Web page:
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Apr 17, 2019 10:56:20

Uber as Infrastructure

by @coreyrab PATRON | 337 words | 🐣 | 46💌

Corey Rabazinski

Current day streak: 0🐣
Total posts: 46💌
Total words: 14801 (59 pages 📄)

After reading through Uber's S-1 ahead of their upcoming IPO I was astounded by the scope of their potential impact. Their total addressable market is a large chunk of global GDP and if they succeed, even partially, their software is going to power how cities work. 

Many of the headlines from the business press revolved around their annual losses, operating costs, and CEO compensation. While that clickbait can draw shares and comment on social media, the interesting data is how Uber is changing the way cities behave and how people in those cities live. Uber has shrunk cities to make every corner more accessible and is even effecting behavioral change. For instance, 16-year-olds are delaying their driver's licenses because Uber (and Lyft) provide reliable, cost-efficient solutions. Why drive when you can be driven with the press of a button without having to buy a car and pay for the cost associated with it? 

Another notable change is how small and large food companies alike are adjusting their strategies to fit within the growing demand for on-demand delivery. 10% of McDonald's drive-through business was a result of food delivery app like Uber Eats, Postmates, etc. Grocery stores are redesigning their checkout flows to reduce friction for food delivery employees. The writing is on the wall. A big change is coming. 

When looking at Uber it is important to not just see taxis but what those cars could become – the future of local infrastructure and last-mile commerce. They are building a distributed US Postal Service for your city, and every city for that matter. They have done an amazing job at unleashing pent up supply (idle cars) and it will be even more exciting to watch as a consumer how that evolves as self-driving technology becomes widely available. 

If Uber is successful our cities will look very differently 10 years from now. There are obvious benefits, but it will be interesting to watch 2nd order consequences in employment, city planning, and business design. Business opportunities will arise for those paying attention to the tides.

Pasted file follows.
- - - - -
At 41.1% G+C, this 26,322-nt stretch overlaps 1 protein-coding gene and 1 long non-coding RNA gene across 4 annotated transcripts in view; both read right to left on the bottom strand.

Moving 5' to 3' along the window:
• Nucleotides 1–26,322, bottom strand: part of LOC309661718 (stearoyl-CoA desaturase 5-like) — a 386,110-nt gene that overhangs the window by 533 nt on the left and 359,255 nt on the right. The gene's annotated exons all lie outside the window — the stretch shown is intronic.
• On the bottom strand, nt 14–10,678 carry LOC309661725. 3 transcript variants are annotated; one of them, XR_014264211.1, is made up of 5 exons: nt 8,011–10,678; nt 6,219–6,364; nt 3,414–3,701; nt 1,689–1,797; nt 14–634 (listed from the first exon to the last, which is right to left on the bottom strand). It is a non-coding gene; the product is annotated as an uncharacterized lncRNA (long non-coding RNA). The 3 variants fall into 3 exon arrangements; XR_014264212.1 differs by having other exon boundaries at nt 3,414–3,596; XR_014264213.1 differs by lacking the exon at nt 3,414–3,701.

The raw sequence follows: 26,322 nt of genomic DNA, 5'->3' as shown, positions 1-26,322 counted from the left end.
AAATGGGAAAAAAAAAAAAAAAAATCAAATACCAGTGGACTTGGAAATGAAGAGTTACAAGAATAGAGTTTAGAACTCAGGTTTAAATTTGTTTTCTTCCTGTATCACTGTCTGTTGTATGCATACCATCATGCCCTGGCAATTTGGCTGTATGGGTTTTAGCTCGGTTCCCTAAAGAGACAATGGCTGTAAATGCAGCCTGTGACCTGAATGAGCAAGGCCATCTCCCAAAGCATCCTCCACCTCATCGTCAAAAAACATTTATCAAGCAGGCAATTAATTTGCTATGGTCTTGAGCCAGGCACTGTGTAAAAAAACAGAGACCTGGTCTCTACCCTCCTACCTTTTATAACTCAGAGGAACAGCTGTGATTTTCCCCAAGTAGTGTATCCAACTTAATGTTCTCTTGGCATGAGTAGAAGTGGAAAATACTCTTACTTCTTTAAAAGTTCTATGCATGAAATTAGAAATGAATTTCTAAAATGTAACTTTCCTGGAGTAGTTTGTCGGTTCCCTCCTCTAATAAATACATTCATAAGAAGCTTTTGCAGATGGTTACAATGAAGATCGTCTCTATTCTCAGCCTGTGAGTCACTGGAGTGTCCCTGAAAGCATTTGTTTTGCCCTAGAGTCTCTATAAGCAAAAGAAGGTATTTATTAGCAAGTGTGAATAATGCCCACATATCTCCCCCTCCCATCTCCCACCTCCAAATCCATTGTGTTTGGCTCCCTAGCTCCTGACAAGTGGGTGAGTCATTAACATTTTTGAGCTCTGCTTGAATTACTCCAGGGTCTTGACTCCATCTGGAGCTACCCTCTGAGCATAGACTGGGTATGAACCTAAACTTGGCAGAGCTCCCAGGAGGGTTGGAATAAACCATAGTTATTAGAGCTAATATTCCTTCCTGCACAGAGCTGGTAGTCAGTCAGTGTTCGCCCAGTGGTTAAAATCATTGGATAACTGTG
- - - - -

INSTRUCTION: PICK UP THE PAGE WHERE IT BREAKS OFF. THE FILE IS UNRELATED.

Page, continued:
• 1

    @coreyrab just the drivers have no health benefits... no any other benefits actually, and earn gradually less and less...
    ( @philh what do you think?)

    Lucjah avatar Lucjah | Apr 17, 2019 19:12:48
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      @coreyrab @lucjah Sure, the writing is on the wall for them too, with self-driving vehicles. The change is so deep that it will affect urban life in surprising ways, as Corey mentions it. We (collectively) do have to think about the role and the status of human beings throughout these changes, assuming that these (changes) are meant to serve those (human beings) :)

      PhilH avatar PhilH | Apr 18, 2019 00:47:10
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      @coreyrab yes, I think we get so sucked into just abstract "progress" ideas, that we forget about who this progress should actually be for... us
      ( @philh The lectures Krysia is preparing, about Social Dilemmas, are exactly about this kind of situations, areas where we completely lose the big picture, drawn into some short time gain)

      Lucjah avatar Lucjah | Apr 18, 2019 13:15:58
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